New MacDefender Malware Variant Bypasses OS X Security Update Within Hours Of Release
A new version of MacDefender has been found, hours after a Mac OS X security update that would supposedly fix the problem was issued. Let the cat and mouse fight begin!
The new variant of MacDefender, which started making its rounds a few hours ago, works and is distributed identically to previous versions of the malware: unsuspecting users are redirected to an ill-intentioned website that claims that the Mac is infected. From there, the malware ironically disguises itself as an anti-malware tool. The only difference is that this new version completely gets around the Security Update that Apple released yesterday.
Yesterday, we speculated that Apple would have a hard time managing the emerging threats that are hitting the Mac platform in more volume than ever before. After the apparent success of MacDefender, there’s no wonder hackers are likely looking at Mac OS X, as well as many of its users who never had to deal with this kind of threats before, as a great target with huge potential.
Windows users have had to deal with malware almost ever since the platform’s inception. Even most novice users of said platform understand the basics of keeping an anti-virus up-to-date and installing the newest Windows security patches. There’s a whole education process that Apple and anti-malware makers will have to initiate in order to make Mac OS X users more aware of malware threats and how to stay protected from them.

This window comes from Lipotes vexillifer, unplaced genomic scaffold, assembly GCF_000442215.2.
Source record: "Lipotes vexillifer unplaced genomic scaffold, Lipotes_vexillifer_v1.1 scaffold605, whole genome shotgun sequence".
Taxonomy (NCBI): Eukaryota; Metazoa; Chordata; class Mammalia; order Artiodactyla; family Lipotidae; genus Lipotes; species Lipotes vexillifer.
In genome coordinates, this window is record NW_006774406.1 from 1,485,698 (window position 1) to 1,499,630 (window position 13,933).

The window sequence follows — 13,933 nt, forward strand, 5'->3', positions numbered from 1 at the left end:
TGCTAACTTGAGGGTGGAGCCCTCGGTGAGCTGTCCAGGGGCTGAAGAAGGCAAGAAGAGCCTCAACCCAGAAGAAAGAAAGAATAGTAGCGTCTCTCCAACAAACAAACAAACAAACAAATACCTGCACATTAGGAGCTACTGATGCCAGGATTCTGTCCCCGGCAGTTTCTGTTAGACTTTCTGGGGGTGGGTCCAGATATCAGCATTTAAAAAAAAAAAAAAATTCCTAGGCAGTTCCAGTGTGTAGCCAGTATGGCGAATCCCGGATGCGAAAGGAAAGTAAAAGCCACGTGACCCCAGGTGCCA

Apple has so far been handling security the Apple way: no fuss and no user interference. That’s the reasoning behind the company’s latest security update, which essentially turns Mac OS X’s safe file filter into a full-fledged anti-malware program, capable of automatically downloading virus definitions from Apple’s servers on a daily basis. That’s a good first step towards fixing the problem, but Apple will have to learn to take action more swiftly to stop new threats as they arise. Critical security threats must be patched within hours, not weeks, and Apple must be more open about it’s progress when developing critical fixes. As Macs move further and further into the business space, IT managers must be confident that the platform isn’t going to break down at any moment from a security breach or a malware epidemic.
Users should use common sense when downloading files. Remember that no proper virus scan can be done through a browser, and if some application inexplicably shows up on your system, you most likely shouldn’t type in your credit card if it requests it. If you haven’t already, download Security Update 2011-003. Some security is always better than no security.